In Honor of Martin Luther King, Jr. Day
by David P. Rosenberg, M.P.A., Reference Services Research Coordinator, Center for Jewish History
Jews have had a long history of supporting the civil rights movement. From heavily Jewish leadership during the establishment of the National Association for the Advancement of Colored People (NAACP) in 1909, to Jews participating in the March on Washington in 1963, to efforts of Jews today, there has been strong support for the movement among the American Jewish community.
Instead of trying to highlight all of the archival holdings related to civil rights in the U.S., I’m going to focus on three documents I found in the American Jewish Congress archival collection (call number I-77) that is held by AJHS here at the Center. The collection itself is large at 750 linear feet. There is a finding aid for the collection here.
The first historical document is pictured above. It is a report published by the National Association for the Advancement of Colored People with the American Jewish Congress: Civil Rights in the United States 1952, A balance sheet for group relations. The publication is significant because it was issued in a collaborative effort – even the advertisements for other publications are the same size – and because both groups thought it was important to document and report the current situation formally. This work is in Box 594, Folder: “Civil Rights in the United States” 1952.
In 1989 a librarian for the Commission on Law and social action conducted an audit of civil rights enforcement agencies. There is an entire folder in Box 222 (“CLSA Administrative: Audit of Civil Rights enforcement agencies correspondence, 1989”) devoted to the related correspondence. In her letters, Rhonda Rigrodsky asks various government officials if there has been a report on the effectiveness of states civil rights enforcement agencies, and if she can have a copy. The seemingly simple act resonated with me. The lack of reports and the responses – many scribbled on the original letter and returned – were even more poignant.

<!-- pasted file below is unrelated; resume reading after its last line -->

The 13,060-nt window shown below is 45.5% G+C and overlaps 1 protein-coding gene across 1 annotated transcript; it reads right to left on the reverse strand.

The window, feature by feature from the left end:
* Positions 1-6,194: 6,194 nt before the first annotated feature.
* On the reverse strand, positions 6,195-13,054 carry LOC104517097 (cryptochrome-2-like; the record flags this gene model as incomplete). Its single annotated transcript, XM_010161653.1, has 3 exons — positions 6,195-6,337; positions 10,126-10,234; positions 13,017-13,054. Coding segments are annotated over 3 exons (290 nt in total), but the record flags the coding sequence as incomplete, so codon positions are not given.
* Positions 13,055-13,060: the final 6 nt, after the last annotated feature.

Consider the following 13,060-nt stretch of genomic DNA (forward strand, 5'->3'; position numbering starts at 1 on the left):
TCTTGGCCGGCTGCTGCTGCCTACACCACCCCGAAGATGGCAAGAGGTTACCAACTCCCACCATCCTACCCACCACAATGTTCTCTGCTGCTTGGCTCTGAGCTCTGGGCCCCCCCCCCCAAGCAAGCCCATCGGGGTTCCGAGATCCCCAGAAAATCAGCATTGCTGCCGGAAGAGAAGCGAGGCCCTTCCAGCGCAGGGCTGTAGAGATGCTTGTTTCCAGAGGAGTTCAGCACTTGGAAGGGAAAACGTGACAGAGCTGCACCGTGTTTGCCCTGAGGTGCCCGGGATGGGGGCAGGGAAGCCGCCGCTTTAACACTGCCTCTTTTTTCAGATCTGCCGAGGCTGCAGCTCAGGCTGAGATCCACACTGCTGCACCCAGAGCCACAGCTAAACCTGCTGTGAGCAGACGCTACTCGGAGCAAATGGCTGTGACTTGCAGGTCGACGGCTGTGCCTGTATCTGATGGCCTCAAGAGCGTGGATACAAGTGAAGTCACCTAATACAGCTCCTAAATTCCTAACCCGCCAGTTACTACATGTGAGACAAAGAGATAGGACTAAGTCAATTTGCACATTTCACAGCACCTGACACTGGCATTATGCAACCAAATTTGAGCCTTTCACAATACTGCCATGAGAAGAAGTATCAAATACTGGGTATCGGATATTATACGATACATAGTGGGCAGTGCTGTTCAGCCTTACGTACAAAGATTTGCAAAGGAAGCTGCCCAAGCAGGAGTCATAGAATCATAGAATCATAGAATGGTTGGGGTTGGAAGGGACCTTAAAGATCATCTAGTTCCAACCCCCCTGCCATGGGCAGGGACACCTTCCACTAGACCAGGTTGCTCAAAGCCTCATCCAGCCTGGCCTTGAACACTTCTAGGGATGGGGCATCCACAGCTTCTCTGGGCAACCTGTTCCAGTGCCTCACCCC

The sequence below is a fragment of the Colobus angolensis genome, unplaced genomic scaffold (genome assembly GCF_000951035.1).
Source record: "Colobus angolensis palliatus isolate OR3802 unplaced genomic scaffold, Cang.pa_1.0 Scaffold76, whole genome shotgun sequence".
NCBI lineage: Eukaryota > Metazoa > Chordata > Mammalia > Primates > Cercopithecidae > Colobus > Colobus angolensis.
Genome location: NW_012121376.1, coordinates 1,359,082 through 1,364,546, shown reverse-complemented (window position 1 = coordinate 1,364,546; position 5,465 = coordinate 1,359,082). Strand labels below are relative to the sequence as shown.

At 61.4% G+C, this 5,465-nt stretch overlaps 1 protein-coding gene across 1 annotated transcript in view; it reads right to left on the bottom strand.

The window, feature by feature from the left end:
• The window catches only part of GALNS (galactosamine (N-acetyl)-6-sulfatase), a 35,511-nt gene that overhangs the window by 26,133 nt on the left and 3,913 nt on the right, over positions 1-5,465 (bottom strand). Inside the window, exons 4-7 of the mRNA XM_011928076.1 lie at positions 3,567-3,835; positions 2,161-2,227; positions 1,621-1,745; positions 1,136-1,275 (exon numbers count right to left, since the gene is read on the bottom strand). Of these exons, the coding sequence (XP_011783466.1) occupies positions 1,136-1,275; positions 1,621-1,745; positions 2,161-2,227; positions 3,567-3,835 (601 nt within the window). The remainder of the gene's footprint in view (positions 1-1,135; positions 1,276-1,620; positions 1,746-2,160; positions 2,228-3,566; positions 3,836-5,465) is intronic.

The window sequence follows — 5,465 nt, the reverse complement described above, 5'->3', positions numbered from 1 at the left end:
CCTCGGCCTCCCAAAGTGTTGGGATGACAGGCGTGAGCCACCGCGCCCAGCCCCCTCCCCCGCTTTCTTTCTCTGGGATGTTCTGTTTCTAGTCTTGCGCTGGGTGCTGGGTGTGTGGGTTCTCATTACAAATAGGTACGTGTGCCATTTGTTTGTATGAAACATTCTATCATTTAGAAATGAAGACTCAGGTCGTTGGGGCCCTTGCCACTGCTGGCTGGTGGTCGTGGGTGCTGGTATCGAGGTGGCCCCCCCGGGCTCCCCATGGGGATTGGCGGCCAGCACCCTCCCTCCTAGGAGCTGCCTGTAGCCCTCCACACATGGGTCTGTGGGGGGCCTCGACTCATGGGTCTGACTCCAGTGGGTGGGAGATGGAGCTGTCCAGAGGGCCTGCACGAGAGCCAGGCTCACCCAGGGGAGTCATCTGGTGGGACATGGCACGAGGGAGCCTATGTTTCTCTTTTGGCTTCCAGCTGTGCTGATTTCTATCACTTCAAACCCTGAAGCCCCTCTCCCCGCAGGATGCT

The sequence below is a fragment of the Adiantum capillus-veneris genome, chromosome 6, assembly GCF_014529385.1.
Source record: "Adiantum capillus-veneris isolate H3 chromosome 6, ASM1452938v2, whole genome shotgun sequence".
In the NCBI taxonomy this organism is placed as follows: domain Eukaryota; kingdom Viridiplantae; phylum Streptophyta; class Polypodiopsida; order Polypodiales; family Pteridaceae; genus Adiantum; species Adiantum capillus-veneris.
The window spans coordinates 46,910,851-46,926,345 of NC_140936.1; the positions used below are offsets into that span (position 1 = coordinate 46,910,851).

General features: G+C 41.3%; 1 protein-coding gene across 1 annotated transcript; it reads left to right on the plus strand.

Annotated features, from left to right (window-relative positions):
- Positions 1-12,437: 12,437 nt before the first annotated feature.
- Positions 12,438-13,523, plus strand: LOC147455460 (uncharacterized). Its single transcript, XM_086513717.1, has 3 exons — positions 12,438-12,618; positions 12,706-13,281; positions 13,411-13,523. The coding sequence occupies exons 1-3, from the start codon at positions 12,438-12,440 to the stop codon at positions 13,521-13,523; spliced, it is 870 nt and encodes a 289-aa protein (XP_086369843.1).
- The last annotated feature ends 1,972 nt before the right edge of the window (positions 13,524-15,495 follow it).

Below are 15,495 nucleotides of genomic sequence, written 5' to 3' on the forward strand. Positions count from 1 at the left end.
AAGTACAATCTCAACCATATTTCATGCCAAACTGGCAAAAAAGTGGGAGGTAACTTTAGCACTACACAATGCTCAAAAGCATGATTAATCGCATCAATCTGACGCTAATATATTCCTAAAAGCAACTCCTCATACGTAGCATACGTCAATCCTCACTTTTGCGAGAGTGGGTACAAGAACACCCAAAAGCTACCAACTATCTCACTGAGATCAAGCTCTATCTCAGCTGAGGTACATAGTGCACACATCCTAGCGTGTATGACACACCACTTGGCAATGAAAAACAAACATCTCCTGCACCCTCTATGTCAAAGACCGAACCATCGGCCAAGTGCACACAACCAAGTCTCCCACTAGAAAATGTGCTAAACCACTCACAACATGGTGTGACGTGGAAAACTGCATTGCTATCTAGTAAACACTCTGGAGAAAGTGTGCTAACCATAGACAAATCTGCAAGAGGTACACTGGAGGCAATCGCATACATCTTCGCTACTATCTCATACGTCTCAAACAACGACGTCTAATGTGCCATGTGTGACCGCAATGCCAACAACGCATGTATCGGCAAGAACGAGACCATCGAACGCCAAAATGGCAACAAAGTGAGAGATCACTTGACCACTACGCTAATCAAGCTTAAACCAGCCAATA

A memo from 2005 recounts 14 specific actions the American Jewish Congress performed to support the civil rights movement. The original document is preserved in Box 222 folder “CLSA Administrative: American Jewish Congress Civil Rights Record, 2005.” The actions ranged from legal and legislative to support for research on the effects of racial segregation. It is also mentioned that Will Maslow helped plan the March on Washington in 1963, where American Jewish Congress President Joachim Prinz spoke, and that Dr. King spoke at the national convention of the American Jewish Congress multiple times.
If you are interested in learning more, read these previous blog posts:
Above images: Civil Rights in the United States 1952 A balance sheet for group relations. From AmericanJewish Congress archival collection (Call number I-77, Box 594, Folder “Civil Rights in the United States” 1952). American Jewish Historical Society here at the Center.